Dennis Brooks being sworn says: I don’t know any thing about the killing about 2 1/2 years ago Geo Williford was in my bar raising sand one Monday morning I ask him what was the matter Albert Battle was there and Geo said he was going to kill a man that morning if any one bothered him Albert told him to come on an have a drink and George told him he had money enough to buy his drinks Albert took me back in the pool room and said that Geo was mad with him and I ask him what about and he said Elvy. Albert said he better not run on him.   /s/ Dennis Brooks

Minnie Hodges being sworn says: I don’t know any thing about except Albert Battle & Elvy Sutton & I were in the house when Geo Williford came there & knocked and asked for Elvy and I opened the door and let him come in and he run to the bed where Elvy was she was sleep then he runned towards Albert he Albert had gone out in the passage and Albert said get back off of me and George kept coming towards Albert and Albert shot him once then Geo went back towards the bed and I run out the front door and run up the street and when I came back Geo was out dores and had fell between steps and walling.  /s/ Minnie Hodges

Elvy Sutton being sworn says: I was asleep and when I waked up Geo was dead Albert called me to get up. George went after Albert with a knife last summer and tried to kill him I have heard George say he was goin to kill Albert if he ever caught him with me.  Elvy X Sutton


State of N.C. Wilson Co.

Be it remembered that on this the 5th day of Nov. 1904, I, Albert Anderson, Coroner of Wilson County attended by a Jury of good & lawful men viz: Sanford Christman, R.J. Grantham, E.F. Killette, W.W. Tomlinson, Frank Winstead, J.D. Barnes, by me summoned for that purpose according to law after being by me duly swored and empanelled at the Mayor’s office in the county of fore said did hold an inquest over the dead body of George Williford and after examination in the facts & circumstances of the death of the deceased from a view of the corps and all the testomonal to be procured the said Jury find as follow that is to say that George Williford came to his death from a pistol shot wound inflicted by Albert Battle.          /s/ Sanford Christman, E.F. Killette, R.J. Grantham, W.W. Tomlinson, Frank Winstead, J.D. Barnes

Inquest had and signed and sealed in the presence of Albert Anderson, Coroner of Wilson Co. N.C.


  • George Williford
  • Mattie Speight — possibly the Mattie Speight, 24, who married Elbert Sanders, in Toisnot township on 28 February 1906. Their marriage license shows that Primitive Baptist minister William B. Williams performed the ceremony in the presence of Pennina Bottoms of Edgecombe County and Jesse L. Williams and Annie Williams of Wilson County.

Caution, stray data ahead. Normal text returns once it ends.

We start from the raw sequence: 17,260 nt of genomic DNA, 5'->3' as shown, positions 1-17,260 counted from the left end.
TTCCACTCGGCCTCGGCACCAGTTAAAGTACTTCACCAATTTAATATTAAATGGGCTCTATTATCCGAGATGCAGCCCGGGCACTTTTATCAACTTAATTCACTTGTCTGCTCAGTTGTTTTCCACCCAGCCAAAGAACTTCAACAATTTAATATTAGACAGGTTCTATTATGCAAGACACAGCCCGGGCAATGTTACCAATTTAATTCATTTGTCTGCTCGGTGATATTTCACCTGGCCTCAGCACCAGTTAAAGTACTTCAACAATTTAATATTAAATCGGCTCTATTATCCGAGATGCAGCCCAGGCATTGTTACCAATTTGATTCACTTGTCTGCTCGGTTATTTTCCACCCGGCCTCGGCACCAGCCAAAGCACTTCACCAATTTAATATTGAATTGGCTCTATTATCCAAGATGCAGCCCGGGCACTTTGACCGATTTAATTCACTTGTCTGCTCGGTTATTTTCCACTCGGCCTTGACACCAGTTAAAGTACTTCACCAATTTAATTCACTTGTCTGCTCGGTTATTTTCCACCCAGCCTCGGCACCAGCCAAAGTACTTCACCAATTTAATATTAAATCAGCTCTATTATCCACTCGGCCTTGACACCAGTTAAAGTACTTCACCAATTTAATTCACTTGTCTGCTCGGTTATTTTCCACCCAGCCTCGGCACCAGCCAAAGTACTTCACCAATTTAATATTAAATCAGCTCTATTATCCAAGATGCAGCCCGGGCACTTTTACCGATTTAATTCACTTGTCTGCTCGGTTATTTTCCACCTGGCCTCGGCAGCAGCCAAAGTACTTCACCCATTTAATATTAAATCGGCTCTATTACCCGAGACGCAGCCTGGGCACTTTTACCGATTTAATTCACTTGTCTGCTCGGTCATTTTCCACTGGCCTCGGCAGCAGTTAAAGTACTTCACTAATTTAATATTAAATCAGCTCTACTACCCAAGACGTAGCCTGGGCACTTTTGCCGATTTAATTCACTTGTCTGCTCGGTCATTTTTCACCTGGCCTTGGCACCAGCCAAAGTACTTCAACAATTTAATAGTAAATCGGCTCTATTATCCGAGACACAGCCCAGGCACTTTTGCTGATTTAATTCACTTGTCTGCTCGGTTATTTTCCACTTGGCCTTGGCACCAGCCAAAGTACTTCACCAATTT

• Albert Battle
  • Charles Richardson
  • Elvy Sutton — presumably, on 3 September 1900, Elvy Sutton, 23, daughter of Isham and Exie Sutton, married Robert Allen, 40, at Primitive Baptist minister P.D. Gold’s office in Wilson. [If so, what happened to Allen between 1900 and 1904?]
  • Dennis Brooks — on 10 January 1898, Dennis Brooks, 31, son of Henry Brooks, married Mary Helms, 24, at Brooks’ residence in Wilson. H.H. Bingham, an A.M.E. Zion minister, performed the ceremony in the presence of Lizzie B. Helms, Nannie Bennet, and Rosa Bennett. On the 1900 census of Wilson, Wilson County: Georgia-born merchant Dennis Brooks, 35, wife Mary, 27, and daughter Aleordine[?], 8.
  • Minnie Hodges

No. 2738.

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When Aaron Bess opened an account at the Freedmen’s Bank in New Bern, he reported that he had been born and raised in Greene County, resided at the Widow Bess’ in Greene County, and farmed for Heywood Bess. He and Evelina Bess had been married 26 years and had eleven children: Orpheus, Harper, Jane, Mary (deceased), Argent, Cherry, Alice, Nancy, Samuel Lincoln, Hattie and Hope. His parents were Abel Edwards (deceased) and Argent Edwards, who lived in Wilson County, and his siblings were Richard, Margaret, Harriet, Gracie and Justina.

In the 1870 census of Wilson, Wilson County: teamster Cally Speight, wife Margaret, 26, and Ann Speight, 13, a domestic servant. Sharing their household were Abel Edwards, 84, Argen, 72, Jssie(?), 24, a hotel chambermaid, Gracy, 23, a domestic servant, and Ann P. Edwards, 5.

In the 1880 census of Moseley Hall, Lenoir County: laborer Aaron Best, 62, wife Eveline, 48, children Nancy, 18, Harriet, 12, Hopewell, 9, and Mariah, 4, and grandchildren Eugenia, 8, and Frances Joyner, 3.

Freedmen’s Bank Records, 1865-1871 [database on-line], http://www.ancestry.com

Five daughters, four days.

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Rocky Mount Herald, 1 March 1935.


In the 1920 census of Saratoga township, Wilson County: Frank Speight, 50, wife Jeanetta, 30, children Freman, 17, Kenny, 16, Bessie, 14, Polena, 8, Curly, 9, Jennie, 5, and Rozetta, 2, plus nieces Hannah, 5, Ada, 2, and Sadie, 3 months.

In the 1930 census of Saratoga, township, Wilson County: Frank Speight, 58, wife Virginia, 45, and children (grandchildren? nieces/nephews?) Fremond, 25, Cullin, 19, Kennie, 23, Bessie, 22, Paulina, 18, Margerie, 14, Rosa, 12, Sadie, 10, Raymond, 5, Mamie, 5, Flora, 7, May B., 2, Maggie, 21, Hannah, 12, Fannie, 13, Jesse, 18, Adel, 7, and Elizabeth, 6, plus boarder Walter Bymon [Bynum], 45.